101 years: At Rasm-e-Saifee, lucky 41 tie the nuptial knot

The birthday of His Holiness Dr Syedna Mohammad Burhanuddin (TUS) will be celebrated on Tuesday.

Fatima Attarwala March 11, 2012

KARACHI: Dawoodi Bohra bridegrooms made their way towards the Tahiri mosque on horses as a cool breeze blew past them on Sunday morning.

The procession also comprised of people riding on camels, bands and the Burhani Ambulance Corps. They arrived at the mosque amidst rousing cheers to commence the mass weddings, known as “Rasm-e-Saifee.”

The ceremony takes its name from the founder of this tradition, the late Syedna Tahir Saifuddin, the father of His Holiness Dr Syedna Mohammad Burhanuddin (TUS) who is the spiritual leader of the Dawoodi Bohra community.

This practice was established around 50 years ago to avoid heavy wedding expenses. The event itself is a consequence of the happiness of another upcoming event, the 101st birthday of the 52nd Dai-el-Mutlaq of the Dawoodi Bohra community, His Holiness Dr Burhanuddin, thus it is believed that the weddings on Rasm-e-Saifee have higher benedictions bestowed upon them.

Around 41 couples tied the nuptial knot in the presence of family and friends.

All the women wore colourful ridas (Bohra-syled abayas) but the brides could be distinguished by their expressions of excitement, tinged with nervousness, and the tikas or matha pattis (jewellery) on their foreheads. The bridegrooms who dotted the mosque were easily distinguishable with their golden turbans, called feta, with the single white feather, known as kalgi.

In their white embroidered sherwani, they took turns to go up to the stage, where Janab Norruddin Bhai Saheb, the president of Dawoodi Bohra Jamaat of Karachi, solemnised their nikkah. After each nikkah, a Bohra-styled golden sehra was tied to the head. Each bride was led to a garlanded chair on the first floor and covered with a red sequined dupatta while she watched her husband-to-be say his vows on the ground floor. After that they were smothered with hugs and congratulated while the organisers called to the next bride.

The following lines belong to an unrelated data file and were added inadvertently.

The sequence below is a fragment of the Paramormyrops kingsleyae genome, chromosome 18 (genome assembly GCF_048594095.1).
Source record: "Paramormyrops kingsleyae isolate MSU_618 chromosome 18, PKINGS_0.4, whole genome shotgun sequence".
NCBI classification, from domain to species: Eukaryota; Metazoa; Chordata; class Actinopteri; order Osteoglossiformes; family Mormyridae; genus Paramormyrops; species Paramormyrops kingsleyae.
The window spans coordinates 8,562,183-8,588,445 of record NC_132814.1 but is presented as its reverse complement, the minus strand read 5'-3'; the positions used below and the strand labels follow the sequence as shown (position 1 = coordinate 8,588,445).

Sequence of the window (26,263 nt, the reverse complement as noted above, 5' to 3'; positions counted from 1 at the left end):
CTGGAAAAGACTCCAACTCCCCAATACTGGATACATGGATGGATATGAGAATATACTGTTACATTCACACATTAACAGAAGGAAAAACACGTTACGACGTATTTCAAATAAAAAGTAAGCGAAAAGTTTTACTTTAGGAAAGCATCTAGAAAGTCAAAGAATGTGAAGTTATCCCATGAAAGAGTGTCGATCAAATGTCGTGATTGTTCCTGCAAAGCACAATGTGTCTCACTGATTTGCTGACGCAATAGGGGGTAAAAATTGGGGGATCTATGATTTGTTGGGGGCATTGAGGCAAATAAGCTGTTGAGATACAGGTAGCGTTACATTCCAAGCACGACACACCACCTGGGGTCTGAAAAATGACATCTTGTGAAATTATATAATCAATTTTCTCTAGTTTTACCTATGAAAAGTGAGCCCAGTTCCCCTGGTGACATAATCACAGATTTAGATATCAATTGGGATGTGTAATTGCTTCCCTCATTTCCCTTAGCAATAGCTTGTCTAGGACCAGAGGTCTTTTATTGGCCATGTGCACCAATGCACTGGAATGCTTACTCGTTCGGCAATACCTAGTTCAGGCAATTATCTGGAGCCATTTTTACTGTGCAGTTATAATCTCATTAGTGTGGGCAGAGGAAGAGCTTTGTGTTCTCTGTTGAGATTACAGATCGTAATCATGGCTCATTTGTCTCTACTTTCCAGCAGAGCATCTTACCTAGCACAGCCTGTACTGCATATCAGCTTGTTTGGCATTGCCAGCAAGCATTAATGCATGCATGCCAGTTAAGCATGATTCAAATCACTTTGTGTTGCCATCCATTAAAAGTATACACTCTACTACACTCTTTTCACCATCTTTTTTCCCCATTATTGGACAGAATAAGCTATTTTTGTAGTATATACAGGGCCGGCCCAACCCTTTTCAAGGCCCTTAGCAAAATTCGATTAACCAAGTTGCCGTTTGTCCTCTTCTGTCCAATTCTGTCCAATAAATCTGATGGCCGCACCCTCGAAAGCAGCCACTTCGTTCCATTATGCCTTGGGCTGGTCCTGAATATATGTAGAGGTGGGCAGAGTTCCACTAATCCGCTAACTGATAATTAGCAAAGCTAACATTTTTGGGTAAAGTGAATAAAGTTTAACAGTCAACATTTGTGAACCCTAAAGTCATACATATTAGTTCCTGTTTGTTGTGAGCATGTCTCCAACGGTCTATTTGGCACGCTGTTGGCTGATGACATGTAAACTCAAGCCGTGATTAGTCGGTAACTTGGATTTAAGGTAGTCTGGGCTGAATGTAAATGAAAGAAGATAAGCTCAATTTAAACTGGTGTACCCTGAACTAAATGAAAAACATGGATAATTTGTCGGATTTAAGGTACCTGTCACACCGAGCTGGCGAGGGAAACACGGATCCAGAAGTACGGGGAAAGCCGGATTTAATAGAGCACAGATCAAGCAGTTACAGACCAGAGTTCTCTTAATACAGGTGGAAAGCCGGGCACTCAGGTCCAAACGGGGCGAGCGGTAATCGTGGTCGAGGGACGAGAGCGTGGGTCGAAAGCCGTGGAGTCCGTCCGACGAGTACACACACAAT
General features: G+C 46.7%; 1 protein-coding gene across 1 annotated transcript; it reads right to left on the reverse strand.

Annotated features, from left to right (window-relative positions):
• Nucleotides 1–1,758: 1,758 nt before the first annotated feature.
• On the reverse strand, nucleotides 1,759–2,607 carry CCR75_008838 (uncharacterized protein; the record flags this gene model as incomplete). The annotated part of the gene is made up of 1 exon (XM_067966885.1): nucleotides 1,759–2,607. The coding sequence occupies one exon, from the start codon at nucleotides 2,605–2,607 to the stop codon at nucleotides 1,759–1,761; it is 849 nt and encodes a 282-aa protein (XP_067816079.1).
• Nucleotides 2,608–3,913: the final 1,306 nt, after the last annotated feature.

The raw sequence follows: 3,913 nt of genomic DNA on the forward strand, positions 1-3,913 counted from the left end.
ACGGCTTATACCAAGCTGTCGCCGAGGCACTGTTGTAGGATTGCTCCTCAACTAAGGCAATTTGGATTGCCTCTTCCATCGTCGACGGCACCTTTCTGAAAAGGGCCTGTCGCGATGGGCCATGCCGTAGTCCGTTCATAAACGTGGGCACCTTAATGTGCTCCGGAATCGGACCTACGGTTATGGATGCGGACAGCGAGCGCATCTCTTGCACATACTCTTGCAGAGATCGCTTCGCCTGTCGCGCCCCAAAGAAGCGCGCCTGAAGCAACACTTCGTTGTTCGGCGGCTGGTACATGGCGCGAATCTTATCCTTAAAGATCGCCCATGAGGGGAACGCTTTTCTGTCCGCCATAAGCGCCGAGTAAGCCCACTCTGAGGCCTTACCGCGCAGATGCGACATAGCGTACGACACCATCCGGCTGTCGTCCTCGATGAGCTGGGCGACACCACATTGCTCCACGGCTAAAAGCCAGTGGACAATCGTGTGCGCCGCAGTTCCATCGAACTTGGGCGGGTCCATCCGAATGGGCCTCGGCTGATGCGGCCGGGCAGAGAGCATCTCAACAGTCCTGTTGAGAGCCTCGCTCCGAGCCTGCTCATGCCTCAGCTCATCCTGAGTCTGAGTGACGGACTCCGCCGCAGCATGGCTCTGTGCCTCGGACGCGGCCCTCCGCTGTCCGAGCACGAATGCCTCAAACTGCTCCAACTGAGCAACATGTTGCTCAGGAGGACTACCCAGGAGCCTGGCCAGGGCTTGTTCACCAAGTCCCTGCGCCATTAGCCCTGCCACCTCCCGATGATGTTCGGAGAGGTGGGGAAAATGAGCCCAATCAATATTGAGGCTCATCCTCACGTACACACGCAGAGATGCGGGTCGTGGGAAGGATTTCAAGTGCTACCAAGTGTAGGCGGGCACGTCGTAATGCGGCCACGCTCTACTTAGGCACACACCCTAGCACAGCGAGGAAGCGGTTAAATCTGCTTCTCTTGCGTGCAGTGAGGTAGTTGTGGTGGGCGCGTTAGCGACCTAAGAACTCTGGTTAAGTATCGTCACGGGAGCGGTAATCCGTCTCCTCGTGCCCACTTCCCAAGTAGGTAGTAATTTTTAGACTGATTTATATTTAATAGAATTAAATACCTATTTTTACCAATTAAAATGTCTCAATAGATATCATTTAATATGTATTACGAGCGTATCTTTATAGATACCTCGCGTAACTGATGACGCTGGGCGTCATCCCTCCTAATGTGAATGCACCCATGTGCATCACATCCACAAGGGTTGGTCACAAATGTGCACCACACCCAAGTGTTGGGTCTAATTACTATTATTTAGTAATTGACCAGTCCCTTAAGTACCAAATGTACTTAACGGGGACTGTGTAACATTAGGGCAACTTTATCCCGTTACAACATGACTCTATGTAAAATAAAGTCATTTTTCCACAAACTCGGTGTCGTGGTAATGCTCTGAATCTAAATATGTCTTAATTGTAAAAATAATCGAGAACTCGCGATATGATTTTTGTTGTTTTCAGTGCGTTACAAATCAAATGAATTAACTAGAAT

After each nikkah, each couple was given a present by the community - a rida and a purse for the bride, and a thaal, a kundli and a chillum chilottia for the bridegroom. A thaal is a very large round tray out of which the Dawoodi Bohras traditionally eat, the kundli is its stand and the a chillum chilottia is used to wash the hands of guests sitting around the thaal. The community not only gave gifts but also provided for the stage decorations, a photographer and video making facilities. After the nikkah refreshments were offered in the traditional style.

As one of the bridegrooms, Ibrahim Shabbir, made his rounds of hugs and congratulations, I asked him why he had opted for the Rasm-e-Saifee. “It was a family decision for me … the facilities offered made everything convenient and easy.”

While for a new bride, Mrs Shabbir Abbas Sodawaterwala, her mother-in-law put the idea forth and so far the experience had been great. Another, Fatima Burhan, smiled as she brushed tears away from her eyes. “Being a part of Rasm-e-Saifee means that I have all the blessings of Syedna Burhannuddin (TUS),” she said, as she moved on to accept felicitations from the people.

Published in The Express Tribune, March 12th, 2012.


Mohammed Hamid | 9 years ago | Reply

@ Ali Tanoli: Dear friend, you are right we all are under the same umbrella of islam, Muslim is the name chosen by Allah for us. I think this bohra is an Farsi word meaning Business man, and in Arabi it means the one who innovative. Its just an group identity just like we select our family names. I dont think its an issue. was Salam

muhammad | 9 years ago | Reply

bohra community is the best community in this world.

Replying to X

Comments are moderated and generally will be posted if they are on-topic and not abusive.

For more information, please see our Comments FAQ


Most Read